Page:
ES2221610T3 (en) 1999-09-24 2005-01-01 Centerpulse Orthopedics Ltd. Piece of tibia for a protesis of the articulation of the knee, and kit with a piece of tibia of this type.
US6974481B1 (en) 1999-10-20 2005-12-13 Smith & Nephew, Inc. Tibial trial system
EP1097679B1 (en) 1999-10-29 2004-05-19 Sulzer Orthopädie AG Unicompartmental knee prosthesis
EP1099430B1 (en) 1999-11-09 2004-02-04 Waldemar Link GmbH & Co. KG Knee prosthesis system
US6379388B1 (en) 1999-12-08 2002-04-30 Ortho Development Corporation Tibial prosthesis locking system and method of repairing knee joint
US6491726B2 (en) 2000-03-08 2002-12-10 Biomedical Engineering Trust I Posterior stabilized prosthetic knee replacement with bearing translation and dislocation prevention features
WO2001067988A2 (en) 2000-03-16 2001-09-20 Eugene M. Wolf M.D. Inc Total shoulder arthroplasty apparatus
ITVI20000025U1 (en) 2000-04-07 2001-10-08 Tecres Spa Temporary spacing device for the surgical treatment of the knee
US6436145B1 (en) 2000-06-02 2002-08-20 Zimmer, Inc. Plug for a modular orthopaedic implant and method for assembly
JP3679315B2 (en) 2000-07-19 2005-08-03 ナカシマプロペラ株式会社 Knee prosthesis
AU8064301A (en) 2000-07-20 2002-02-05 Hayes Medical Inc Bimetal tibial component construct for knee joint prosthesis
US6558426B1 (en) 2000-11-28 2003-05-06 Medidea, Llc Multiple-cam, posterior-stabilized knee prosthesis
US6942670B2 (en) 2000-12-27 2005-09-13 Depuy Orthopaedics, Inc. Prosthesis evaluation assembly and associated method
US7169182B2 (en) 2001-07-16 2007-01-30 Spinecore, Inc. Implanting an artificial intervertebral disc
US7497874B1 (en) 2001-02-23 2009-03-03 Biomet Manufacturing Corp. Knee joint prosthesis
US20020120340A1 (en) 2001-02-23 2002-08-29 Metzger Robert G. Knee joint prosthesis
US7776085B2 (en) 2001-05-01 2010-08-17 Amedica Corporation Knee prosthesis with ceramic tibial component
FR2824260B1 (en) 2001-05-04 2004-01-30 Biomet Merck France Improved tibial prosthetic element for knee prosthesis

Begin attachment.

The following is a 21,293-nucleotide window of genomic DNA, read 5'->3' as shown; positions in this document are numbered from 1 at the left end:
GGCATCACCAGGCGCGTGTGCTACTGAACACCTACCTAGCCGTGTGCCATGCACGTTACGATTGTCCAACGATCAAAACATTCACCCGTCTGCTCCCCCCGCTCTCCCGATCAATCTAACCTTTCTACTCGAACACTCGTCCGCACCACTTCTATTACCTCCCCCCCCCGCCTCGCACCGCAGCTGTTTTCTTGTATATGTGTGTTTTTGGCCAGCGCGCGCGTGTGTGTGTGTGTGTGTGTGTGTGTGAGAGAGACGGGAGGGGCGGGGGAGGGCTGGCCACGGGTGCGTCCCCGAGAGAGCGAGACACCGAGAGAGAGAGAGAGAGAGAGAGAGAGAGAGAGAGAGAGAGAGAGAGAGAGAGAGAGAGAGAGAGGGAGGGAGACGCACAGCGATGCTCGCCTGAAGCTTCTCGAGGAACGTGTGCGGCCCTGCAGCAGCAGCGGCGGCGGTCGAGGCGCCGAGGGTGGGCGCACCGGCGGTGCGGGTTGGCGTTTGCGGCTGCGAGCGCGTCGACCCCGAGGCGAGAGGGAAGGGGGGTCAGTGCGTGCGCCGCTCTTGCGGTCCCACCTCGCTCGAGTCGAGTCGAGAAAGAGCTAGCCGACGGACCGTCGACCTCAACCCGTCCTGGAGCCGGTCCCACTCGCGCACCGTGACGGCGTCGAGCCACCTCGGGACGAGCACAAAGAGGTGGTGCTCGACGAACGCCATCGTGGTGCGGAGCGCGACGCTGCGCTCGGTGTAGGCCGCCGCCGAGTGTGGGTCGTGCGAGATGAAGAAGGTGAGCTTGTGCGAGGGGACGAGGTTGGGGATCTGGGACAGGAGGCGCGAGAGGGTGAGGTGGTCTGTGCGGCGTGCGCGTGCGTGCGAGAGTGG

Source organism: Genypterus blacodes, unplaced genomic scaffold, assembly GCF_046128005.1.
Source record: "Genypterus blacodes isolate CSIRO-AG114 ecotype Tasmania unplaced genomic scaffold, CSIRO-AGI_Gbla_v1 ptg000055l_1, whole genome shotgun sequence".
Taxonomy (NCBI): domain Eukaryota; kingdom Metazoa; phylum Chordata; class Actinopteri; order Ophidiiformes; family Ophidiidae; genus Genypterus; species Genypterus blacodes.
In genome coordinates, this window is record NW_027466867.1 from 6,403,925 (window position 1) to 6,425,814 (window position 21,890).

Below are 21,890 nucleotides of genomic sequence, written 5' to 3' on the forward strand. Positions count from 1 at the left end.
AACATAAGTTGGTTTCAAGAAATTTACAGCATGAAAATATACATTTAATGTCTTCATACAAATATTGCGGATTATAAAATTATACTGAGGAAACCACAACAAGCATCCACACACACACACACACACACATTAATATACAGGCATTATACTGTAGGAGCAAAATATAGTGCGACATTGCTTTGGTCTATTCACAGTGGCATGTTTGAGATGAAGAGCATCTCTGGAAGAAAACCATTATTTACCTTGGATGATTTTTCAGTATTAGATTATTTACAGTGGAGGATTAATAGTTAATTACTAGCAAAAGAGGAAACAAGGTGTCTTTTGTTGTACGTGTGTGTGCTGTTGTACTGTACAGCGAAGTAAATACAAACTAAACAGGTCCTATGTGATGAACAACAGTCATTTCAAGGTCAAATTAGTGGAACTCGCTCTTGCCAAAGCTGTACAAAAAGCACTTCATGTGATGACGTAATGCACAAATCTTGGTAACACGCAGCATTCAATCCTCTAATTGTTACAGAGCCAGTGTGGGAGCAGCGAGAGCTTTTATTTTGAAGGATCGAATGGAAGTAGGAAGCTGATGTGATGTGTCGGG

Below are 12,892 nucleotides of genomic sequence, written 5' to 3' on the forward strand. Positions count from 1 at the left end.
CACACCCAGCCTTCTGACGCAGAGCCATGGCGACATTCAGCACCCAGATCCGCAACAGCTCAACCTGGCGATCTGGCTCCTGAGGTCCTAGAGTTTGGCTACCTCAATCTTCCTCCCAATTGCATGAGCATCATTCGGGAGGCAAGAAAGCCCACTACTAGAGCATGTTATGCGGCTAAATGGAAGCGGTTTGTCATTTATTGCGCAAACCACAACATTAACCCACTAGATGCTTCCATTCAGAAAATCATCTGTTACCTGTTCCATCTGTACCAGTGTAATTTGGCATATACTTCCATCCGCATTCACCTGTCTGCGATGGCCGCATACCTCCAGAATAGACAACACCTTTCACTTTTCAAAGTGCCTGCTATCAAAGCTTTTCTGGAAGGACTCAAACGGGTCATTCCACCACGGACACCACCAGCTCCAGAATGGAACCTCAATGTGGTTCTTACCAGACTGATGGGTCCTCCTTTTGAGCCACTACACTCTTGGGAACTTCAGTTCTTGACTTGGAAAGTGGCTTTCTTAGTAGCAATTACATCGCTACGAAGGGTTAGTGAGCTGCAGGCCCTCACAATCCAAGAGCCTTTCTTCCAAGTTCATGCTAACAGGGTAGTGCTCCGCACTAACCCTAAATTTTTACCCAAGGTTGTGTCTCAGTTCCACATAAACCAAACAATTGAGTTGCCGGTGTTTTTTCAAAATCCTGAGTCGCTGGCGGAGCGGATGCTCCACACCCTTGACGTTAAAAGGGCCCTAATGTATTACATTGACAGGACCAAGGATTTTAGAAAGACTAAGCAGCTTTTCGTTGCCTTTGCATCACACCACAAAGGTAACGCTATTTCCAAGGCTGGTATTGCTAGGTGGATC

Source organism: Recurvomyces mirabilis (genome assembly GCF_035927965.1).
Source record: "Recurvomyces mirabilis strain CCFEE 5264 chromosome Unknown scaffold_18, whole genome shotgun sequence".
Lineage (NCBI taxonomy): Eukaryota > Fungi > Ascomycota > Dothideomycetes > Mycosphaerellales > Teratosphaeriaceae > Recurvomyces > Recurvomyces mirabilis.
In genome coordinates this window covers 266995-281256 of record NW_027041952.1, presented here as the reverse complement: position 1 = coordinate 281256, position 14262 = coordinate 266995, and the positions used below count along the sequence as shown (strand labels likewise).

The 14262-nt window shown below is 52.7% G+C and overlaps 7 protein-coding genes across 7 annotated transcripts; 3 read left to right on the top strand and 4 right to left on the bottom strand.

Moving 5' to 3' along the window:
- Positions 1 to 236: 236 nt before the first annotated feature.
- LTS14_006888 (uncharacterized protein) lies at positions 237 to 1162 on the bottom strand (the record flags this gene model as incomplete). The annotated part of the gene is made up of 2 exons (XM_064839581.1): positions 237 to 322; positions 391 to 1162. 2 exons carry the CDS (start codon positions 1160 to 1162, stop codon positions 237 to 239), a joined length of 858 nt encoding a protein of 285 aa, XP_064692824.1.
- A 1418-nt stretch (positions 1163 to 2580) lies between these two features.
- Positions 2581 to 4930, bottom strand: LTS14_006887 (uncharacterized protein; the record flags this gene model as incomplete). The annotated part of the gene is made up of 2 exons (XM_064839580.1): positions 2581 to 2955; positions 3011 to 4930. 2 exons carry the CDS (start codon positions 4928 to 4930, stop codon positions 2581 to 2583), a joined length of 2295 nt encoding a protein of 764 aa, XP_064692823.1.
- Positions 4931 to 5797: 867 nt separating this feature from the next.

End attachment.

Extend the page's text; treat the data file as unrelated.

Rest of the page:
US8545569B2 (en) 2001-05-25 2013-10-01 Conformis, Inc. Patient selectable knee arthroplasty devices
US8083745B2 (en) 2001-05-25 2011-12-27 Conformis, Inc. Surgical tools for arthroplasty
US20090222103A1 (en) 2001-05-25 2009-09-03 Conformis, Inc. Articular Implants Providing Lower Adjacent Cartilage Wear
US9603711B2 (en) 2001-05-25 2017-03-28 Conformis, Inc. Patient-adapted and improved articular implants, designs and related guide tools
US20070233269A1 (en) 2001-05-25 2007-10-04 Conformis, Inc. Interpositional Joint Implant
US8882847B2 (en) 2001-05-25 2014-11-11 Conformis, Inc. Patient selectable knee joint arthroplasty devices
US8480754B2 (en) 2001-05-25 2013-07-09 Conformis, Inc. Patient-adapted and improved articular implants, designs and related guide tools
US8771365B2 (en) 2009-02-25 2014-07-08 Conformis, Inc. Patient-adapted and improved orthopedic implants, designs, and related tools
US7758652B2 (en) 2001-06-14 2010-07-20 Alexandria Research Technologies, Llc Modular apparatus and method for sculpting the surface of a joint
US6632225B2 (en) 2001-06-20 2003-10-14 Zimmer, Inc. Method and apparatus for resecting a distal femur and a proximal tibia in preparation for implanting a partial knee prosthesis
EP1269938A1 (en) 2001-06-27 2003-01-02 Waldemar Link (GmbH & Co.) Coupled knee prothesis with rotational bearing
US6607559B2 (en) 2001-07-16 2003-08-19 Spine Care, Inc. Trial intervertebral distraction spacers
US6953479B2 (en) 2001-07-16 2005-10-11 Smith & Nephew, Inc. Orthopedic implant extension
AU2002348204A1 (en) 2001-11-28 2003-06-10 Wright Medical Technology, Inc. Instrumentation for minimally invasive unicompartmental knee replacement
DE60321683D1 (en) 2002-07-11 2008-07-31 Advanced Bio Surfaces Inc Device for intermediate positioning arthroplastics
EP1327424B1 (en) 2002-01-11 2012-09-12 Barry M. Fell Surgically implantable knee prosthesis having medially shifted tibial surface